Vollis Simpson, internationally known visionary artist and master of the whirligig, died in his sleep at his home in Lucama, N.C. on Friday night. He was 94.
Simpson’s monumental windmill sculptures, many more than 40 feet tall, are made from reused machine parts, huge rigs used for moving houses, scrap metal and thousands of tiny reflectors. The North Carolina Museum of Art and the American Visionary Art Museum in Baltimore, among others, have Simpson whirligigs on their grounds. Four were installed in Atlanta for the 1996 Olympic Games.
But Simpson rarely left his eastern North Carolina property. Thousands of art lovers and seekers of the weird have made pilgrimages there over the years. It was a jaw-dropping sight. The whirligigs loomed up out of the rural landscape, physically competing with loblolly pines. On windy days one had to shout over the din of gigantic wheels spinning. At night, when one’s headlights caught the reflectors, his field transformed into something resembling Coney Island.
I first saw Swimming to Cambodia — the film version of Spalding Gray's groundbreaking monologue — on VHS my senior year of high school, by way of my first serious girlfriend Courtney. A fellow theater nerd, Courtney was also a dedicated goth girl and introduced me to many new and exotic things, like Bauhaus records and the BBC punk comedy The Young Ones.
As cool girlfriends often do, Courtney improved my taste and expanded my horizons. Here was an entirely riveting performance that featured one man, sitting behind a desk, talking about war and art and sex and drugs. About Nixon and Kent State, secret bombings and Thai brothels. About "an invisible cloud of evil that circles the earth and lands at random at places. Like Iran. Beirut. Germany. Cambodia. America."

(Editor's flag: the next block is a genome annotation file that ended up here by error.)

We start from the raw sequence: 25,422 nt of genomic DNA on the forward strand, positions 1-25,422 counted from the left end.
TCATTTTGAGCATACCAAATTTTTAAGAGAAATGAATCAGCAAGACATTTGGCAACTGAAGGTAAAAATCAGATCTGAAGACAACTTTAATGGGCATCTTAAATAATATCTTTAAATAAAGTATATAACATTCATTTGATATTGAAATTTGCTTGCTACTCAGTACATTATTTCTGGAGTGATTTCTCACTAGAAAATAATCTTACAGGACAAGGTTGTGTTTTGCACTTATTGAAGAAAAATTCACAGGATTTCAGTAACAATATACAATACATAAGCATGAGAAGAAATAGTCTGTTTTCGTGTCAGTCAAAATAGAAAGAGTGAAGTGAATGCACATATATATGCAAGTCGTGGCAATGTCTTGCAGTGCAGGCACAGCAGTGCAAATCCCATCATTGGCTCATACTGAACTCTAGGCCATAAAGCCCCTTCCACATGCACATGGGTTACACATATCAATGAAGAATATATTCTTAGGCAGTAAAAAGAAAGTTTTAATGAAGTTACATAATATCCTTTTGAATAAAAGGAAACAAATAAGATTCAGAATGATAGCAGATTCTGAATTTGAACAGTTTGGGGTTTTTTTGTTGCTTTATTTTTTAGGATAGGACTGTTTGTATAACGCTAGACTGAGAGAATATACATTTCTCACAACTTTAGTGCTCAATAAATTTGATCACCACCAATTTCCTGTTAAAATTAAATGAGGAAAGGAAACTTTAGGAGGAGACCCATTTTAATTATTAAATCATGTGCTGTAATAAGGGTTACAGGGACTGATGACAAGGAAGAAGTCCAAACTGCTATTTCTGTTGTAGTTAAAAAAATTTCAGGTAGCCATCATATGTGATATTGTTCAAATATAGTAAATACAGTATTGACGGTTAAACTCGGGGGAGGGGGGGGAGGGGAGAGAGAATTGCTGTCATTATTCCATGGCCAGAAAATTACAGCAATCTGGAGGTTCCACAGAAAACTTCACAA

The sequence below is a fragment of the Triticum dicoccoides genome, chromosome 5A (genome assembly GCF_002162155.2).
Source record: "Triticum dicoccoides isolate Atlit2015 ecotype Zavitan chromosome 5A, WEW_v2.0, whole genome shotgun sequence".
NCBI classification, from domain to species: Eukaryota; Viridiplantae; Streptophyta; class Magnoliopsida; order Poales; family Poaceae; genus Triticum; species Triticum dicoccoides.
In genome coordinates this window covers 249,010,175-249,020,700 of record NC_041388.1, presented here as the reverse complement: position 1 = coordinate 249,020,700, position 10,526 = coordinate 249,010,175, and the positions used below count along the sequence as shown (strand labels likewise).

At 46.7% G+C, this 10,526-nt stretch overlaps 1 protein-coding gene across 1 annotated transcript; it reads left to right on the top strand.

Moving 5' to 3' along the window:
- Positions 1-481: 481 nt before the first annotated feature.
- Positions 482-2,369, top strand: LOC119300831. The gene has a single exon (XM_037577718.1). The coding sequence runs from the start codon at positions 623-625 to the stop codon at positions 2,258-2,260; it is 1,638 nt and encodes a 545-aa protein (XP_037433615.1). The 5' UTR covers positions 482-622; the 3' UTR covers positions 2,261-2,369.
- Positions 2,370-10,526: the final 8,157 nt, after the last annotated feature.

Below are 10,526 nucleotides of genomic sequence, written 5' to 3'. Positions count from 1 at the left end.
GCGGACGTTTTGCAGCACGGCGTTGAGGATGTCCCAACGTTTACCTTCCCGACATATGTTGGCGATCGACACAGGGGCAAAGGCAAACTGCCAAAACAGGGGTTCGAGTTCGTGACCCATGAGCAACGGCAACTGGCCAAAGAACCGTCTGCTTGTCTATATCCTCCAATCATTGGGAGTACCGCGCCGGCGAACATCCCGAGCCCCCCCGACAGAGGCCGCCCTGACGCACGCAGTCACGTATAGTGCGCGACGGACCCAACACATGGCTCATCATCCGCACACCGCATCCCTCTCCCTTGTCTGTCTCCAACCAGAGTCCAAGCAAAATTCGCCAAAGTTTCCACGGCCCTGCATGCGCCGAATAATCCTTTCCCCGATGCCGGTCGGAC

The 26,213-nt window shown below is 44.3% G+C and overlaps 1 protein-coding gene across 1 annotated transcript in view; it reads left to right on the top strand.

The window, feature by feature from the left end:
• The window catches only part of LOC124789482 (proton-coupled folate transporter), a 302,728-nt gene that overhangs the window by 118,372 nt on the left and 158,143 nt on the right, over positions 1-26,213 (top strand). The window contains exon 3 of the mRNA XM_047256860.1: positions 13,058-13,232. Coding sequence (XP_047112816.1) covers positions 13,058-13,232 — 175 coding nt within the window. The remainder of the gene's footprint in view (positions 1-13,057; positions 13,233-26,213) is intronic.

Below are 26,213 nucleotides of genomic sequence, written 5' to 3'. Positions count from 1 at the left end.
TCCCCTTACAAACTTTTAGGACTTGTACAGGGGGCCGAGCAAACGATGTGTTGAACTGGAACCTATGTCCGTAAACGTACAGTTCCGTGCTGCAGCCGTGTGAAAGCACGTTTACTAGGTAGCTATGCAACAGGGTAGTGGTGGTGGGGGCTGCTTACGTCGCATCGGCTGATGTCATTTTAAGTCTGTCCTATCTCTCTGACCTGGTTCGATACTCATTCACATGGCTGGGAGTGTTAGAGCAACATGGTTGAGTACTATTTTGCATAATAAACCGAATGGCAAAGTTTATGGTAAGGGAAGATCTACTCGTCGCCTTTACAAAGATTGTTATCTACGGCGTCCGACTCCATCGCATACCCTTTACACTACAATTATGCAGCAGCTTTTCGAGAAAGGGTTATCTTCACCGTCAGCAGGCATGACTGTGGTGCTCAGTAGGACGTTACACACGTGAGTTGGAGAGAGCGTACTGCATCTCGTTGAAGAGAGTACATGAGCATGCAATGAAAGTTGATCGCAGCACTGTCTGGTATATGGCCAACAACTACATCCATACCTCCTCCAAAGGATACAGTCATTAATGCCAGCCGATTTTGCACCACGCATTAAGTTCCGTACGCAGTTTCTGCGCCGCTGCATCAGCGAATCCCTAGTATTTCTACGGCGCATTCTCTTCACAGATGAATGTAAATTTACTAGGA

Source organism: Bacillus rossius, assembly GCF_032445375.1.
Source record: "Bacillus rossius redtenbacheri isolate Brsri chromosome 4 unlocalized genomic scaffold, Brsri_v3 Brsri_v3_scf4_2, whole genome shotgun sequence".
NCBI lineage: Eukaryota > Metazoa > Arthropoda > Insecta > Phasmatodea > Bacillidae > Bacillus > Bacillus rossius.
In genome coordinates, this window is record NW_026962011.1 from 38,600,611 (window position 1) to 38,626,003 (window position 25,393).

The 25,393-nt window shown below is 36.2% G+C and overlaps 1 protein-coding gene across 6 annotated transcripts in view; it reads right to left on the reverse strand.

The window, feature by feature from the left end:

It rather blew my mind. I knew nothing about experimental theater or performance film — forget about Southeast Asia. But I knew this was something different from our after-school rehearsals of Brigadoon, and that it represented a different trajectory if I wanted to follow along.
Incredibly, Swimming to Cambodia has never had an official U.S. DVD release until now. New this week from the pop culture archivists at Shout! Factory, Swimming to Cambodia features the full-length 1987 film along with a new interview with director Jonathan Demme.
Swimming to Cambodia is structured around Gray's experience working on the Academy Award-winning 1984 film, The Killing Fields. Gray spent two months filming in Thailand and he tells of his adventures, during his copious downtime, with Bangkok nightlife and the local high-grade marijuana. These are the funny bits. But Gray also goes into great depth about what he learned there concerning the recent history of Southeast Asia, the rise of the Khmer Rouge, and the subsequent Cambodian Genocide. For props, he has a desk, a notebook, a microphone, two pull-down maps and a glass of water. Behind him is a backlit projection screen. He simply talks, and you can't take your eyes off him.